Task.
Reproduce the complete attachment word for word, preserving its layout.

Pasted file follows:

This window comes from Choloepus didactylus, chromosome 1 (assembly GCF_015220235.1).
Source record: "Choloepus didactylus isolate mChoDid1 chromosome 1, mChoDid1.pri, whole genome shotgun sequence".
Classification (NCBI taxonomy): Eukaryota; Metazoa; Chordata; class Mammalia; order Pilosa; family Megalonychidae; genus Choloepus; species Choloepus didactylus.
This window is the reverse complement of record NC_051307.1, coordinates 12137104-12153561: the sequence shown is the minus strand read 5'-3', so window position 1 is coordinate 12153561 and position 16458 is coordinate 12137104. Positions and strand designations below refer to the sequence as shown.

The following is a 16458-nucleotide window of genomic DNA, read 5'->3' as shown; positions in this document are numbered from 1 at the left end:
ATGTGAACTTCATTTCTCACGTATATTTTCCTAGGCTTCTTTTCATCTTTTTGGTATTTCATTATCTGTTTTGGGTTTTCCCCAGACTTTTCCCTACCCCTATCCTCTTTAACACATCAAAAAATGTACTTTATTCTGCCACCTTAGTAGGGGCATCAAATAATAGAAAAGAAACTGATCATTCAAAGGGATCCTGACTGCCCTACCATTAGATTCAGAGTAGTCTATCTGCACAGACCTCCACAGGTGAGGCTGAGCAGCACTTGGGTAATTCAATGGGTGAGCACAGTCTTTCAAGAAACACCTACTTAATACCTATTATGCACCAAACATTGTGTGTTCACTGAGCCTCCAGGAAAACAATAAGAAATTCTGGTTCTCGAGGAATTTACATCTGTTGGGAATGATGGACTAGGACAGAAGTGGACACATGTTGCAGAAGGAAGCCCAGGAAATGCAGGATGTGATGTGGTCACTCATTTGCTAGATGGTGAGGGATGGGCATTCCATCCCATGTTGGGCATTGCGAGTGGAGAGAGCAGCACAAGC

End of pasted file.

This window comes from Choloepus didactylus, chromosome 1 (assembly GCF_015220235.1).
Source record: "Choloepus didactylus isolate mChoDid1 chromosome 1, mChoDid1.pri, whole genome shotgun sequence".
Classification (NCBI taxonomy): Eukaryota; Metazoa; Chordata; class Mammalia; order Pilosa; family Megalonychidae; genus Choloepus; species Choloepus didactylus.
This window is the reverse complement of record NC_051307.1, coordinates 12137104-12153561: the sequence shown is the minus strand read 5'-3', so window position 1 is coordinate 12153561 and position 16458 is coordinate 12137104. Positions and strand designations below refer to the sequence as shown.

The following is a 16458-nucleotide window of genomic DNA, read 5'->3' as shown; positions in this document are numbered from 1 at the left end:
ATGTGAACTTCATTTCTCACGTATATTTTCCTAGGCTTCTTTTCATCTTTTTGGTATTTCATTATCTGTTTTGGGTTTTCCCCAGACTTTTCCCTACCCCTATCCTCTTTAACACATCAAAAAATGTACTTTATTCTGCCACCTTAGTAGGGGCATCAAATAATAGAAAAGAAACTGATCATTCAAAGGGATCCTGACTGCCCTACCATTAGATTCAGAGTAGTCTATCTGCACAGACCTCCACAGGTGAGGCTGAGCAGCACTTGGGTAATTCAATGGGTGAGCACAGTCTTTCAAGAAACACCTACTTAATACCTATTATGCACCAAACATTGTGTGTTCACTGAGCCTCCAGGAAAACAATAAGAAATTCTGGTTCTCGAGGAATTTACATCTGTTGGGAATGATGGACTAGGACAGAAGTGGACACATGTTGCAGAAGGAAGCCCAGGAAATGCAGGATGTGATGTGGTCACTCATTTGCTAGATGGTGAGGGATGGGCATTCCATCCCATGTTGGGCATTGCGAGTGGAGAGAGCAGCACAAGC